Though the DPRK became food self-sufficient in the 1970s, the agriculture in North Korea depended on one specific import. In order for the highly complex food system to work, it needed lots of petroleum.
The DPRK imported oil from the Soviet Union, and used it to power its tractors as they climbed through rocky areas, plowing artificially constructed fields. Soviet oil enabled the DPRK to transport food to more remote parts of the country which were far from any arable land.
When the Soviet Union collapsed in 1991, along with the various Marxist-Leninist governments of Eastern Europe, the international oil markets were dramatically altered. The DPRK could no longer purchase oil from the Soviet Union. With COMECON no longer in existence, OPEC was dominated by US and British aligned governments, and mandated that the purchasing of oil only be done with US dollars. The DPRK was also unable to continue exporting coal and other products like it once had.
The highly efficient, but oil-dependent agricultural system of the DPRK then came to a grinding halt. The country experienced a horrific food crisis as US sanctions prevented the DPRK from acquiring the US dollars needed to buy petroleum on the international market, and use it to grow food.
While US officials continue to talk of the DPRK “starving its own people” they fail to mention that the food crisis of the 1990s was imposed on the country by economic sanctions and the inability to buy oil. It’s not Kim Il Sung or Kim Jong Il who starved the Korean people in the early 1990s. The food crisis was created by the policies imposed on the country.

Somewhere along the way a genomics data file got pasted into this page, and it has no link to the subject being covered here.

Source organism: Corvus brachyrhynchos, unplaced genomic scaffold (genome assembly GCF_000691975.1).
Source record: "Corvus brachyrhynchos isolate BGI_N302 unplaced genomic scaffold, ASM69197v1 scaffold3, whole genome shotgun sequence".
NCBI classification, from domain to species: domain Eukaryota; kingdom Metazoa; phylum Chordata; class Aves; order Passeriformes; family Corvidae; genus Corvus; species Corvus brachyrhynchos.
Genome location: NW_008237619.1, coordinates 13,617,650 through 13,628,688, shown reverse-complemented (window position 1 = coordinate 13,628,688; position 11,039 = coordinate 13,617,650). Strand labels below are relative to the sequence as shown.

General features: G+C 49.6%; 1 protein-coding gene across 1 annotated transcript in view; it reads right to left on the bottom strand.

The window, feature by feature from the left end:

This period is known as the “Arduous March” by Koreans because it was so difficult for the people. The World Food Program, various religious groups, and other charities helped to relieve those who were starving to death. People from the southern part of the Korean peninsula participated in providing humanitarian assistance to their northern countryfolk, and were imprisoned for their efforts under the autocratic National Security Laws of the Republic of Korea. South Korea’s National Security Laws have been widely condemned as inconsistent with international standards of human rights and civil liberties.
Economic Warfare Against the Korean People
As a starvation swept the northern part of the Korean Peninsula, the administration of former US President Bill Clinton reached an agreement with the DPRK which allowed the country to receive some oil imports in exchange for not developing nuclear weapons. The Clinton administration also agreed to assist the DPRK in developing peaceful nuclear energy, as long as arms inspectors were allowed to monitor the sites and ensure that they were not working to develop nuclear weapons.